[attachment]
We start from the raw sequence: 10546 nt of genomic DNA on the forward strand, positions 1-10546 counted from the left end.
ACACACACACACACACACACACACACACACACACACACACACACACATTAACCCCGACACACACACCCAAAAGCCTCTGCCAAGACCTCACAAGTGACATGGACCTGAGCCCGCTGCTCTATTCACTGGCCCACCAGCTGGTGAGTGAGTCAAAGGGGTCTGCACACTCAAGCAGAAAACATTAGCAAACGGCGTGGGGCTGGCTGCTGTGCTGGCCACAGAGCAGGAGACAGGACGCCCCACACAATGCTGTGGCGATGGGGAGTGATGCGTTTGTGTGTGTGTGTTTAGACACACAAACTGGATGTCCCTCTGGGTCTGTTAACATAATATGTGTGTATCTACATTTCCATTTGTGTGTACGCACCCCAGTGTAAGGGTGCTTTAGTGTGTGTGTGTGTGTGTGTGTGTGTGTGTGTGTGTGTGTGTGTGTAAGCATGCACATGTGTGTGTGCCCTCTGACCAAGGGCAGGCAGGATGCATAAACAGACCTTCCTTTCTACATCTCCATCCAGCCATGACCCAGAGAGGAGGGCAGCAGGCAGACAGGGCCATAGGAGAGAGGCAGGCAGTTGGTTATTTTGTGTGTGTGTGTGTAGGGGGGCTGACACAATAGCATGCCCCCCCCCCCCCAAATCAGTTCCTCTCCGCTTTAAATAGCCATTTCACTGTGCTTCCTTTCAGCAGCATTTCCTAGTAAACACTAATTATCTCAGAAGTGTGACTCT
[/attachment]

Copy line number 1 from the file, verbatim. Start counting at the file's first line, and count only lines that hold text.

We start from the raw sequence: 10546 nt of genomic DNA on the forward strand, positions 1-10546 counted from the left end.